March is National Nutrition Month!
This month we are focusing on nutrition and what it really means to "eat healthy" and what eating healthy does for our bodies.
We all know “nutrition” and eating a “nutritious diet” is important…but what IS a healthy diet?
And why is it important?
A healthy diet consists of:
A wide variety of fruits and vegetables
- This includes fresh, frozen or canned fruits and vegetables! With canned and frozen fruits and veggies, make sure to look for options with lower sodium (salt), because too much sodium can raise your blood pressure.
Whole grains (such as whole-wheat bread, whole-wheat pasta, brown rice, and oatmeal)
- Whole grains have more fiber (and other nutrients) than other types of grains. This fiber helps to improve your cholesterol, regulate your blood sugar to keep you full longer.
Healthy sources of proteins
- Some examples of healthy proteins would be seafood, fish, nuts, legumes, and low-fat or nonfat dairy. This can also include red meat and poultry, but make sure it is lean (no more than 15% fat). Minimize processed meats such as bacon, ham, deli slices, sausages, hot dogs, and jerky.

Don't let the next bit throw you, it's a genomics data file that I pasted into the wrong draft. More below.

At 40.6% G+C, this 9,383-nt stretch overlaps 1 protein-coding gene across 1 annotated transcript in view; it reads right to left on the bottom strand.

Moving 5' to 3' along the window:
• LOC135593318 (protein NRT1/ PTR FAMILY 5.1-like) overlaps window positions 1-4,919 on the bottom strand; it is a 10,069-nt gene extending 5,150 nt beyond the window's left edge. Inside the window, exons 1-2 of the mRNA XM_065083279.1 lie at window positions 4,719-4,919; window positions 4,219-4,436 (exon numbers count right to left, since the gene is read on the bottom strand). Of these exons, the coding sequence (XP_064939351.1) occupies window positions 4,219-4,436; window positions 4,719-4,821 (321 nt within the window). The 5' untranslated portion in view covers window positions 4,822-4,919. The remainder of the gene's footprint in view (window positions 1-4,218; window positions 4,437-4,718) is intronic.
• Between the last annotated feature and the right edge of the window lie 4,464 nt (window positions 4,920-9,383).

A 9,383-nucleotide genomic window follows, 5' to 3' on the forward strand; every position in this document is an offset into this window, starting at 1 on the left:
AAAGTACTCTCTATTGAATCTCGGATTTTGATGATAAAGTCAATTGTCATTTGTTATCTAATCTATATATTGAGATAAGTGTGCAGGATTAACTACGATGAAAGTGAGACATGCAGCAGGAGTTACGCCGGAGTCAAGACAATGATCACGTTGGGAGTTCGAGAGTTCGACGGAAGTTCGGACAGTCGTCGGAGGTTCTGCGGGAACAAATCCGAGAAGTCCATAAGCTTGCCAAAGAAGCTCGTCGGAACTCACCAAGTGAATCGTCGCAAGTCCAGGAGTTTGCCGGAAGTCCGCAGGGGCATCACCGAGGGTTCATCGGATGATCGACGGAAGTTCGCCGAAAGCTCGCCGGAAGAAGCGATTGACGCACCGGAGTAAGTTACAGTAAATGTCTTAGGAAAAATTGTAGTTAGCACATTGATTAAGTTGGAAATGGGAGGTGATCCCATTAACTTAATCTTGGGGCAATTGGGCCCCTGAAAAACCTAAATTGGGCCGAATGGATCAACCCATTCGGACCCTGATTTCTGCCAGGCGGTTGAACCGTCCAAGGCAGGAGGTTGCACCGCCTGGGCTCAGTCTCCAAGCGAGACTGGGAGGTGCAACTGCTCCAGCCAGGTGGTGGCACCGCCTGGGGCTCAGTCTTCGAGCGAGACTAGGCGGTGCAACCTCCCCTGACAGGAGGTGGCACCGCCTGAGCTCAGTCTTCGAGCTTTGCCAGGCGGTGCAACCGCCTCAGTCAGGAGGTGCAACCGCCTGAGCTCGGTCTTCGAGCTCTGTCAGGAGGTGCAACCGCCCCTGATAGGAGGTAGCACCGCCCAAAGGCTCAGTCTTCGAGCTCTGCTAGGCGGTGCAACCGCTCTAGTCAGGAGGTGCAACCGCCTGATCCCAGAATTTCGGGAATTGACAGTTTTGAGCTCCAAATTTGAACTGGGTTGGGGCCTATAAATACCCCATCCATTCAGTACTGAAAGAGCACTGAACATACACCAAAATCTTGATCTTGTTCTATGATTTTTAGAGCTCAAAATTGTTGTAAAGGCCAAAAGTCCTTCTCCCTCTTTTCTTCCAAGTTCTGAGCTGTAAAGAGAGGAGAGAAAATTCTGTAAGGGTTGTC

Liquid non-tropical vegetable oils
- These include canola, corn, olive, peanut, safflower, soybean and sunflower.
- Tropical oils like palm oil and coconut oil can have a lot of saturated fat (that’s the “unhealthy” type of fat!).
Minimally processed foods
- Highly processed foods (like sugary drinks, chips, or smoked sausage) can contain too much sodium, added sugars, and unhealthy fats, which can lead to serious diseases like type 2 diabetes and heart disease.
- So instead, choose minimally processed foods. These include salad mixes, bagged dry beans, roasted unsalted nuts, and frozen fruits and vegetables.
Limited intake of added sugars
- Things like sugary beverages (soft drinks, sweetened tea or coffee, energy drinks, fruit drinks), candy, cakes, cookies, pie, and candy all contain lots of added sugars.
- Added sugars don’t contain any nutrients, but they do contain lots of calories that can cause weight gain.
Limited intake of salt
- Cutting back on sodium improves blood pressure and heart health!
For more information and great tips and recipes, check out www.heart.org/healthyliving.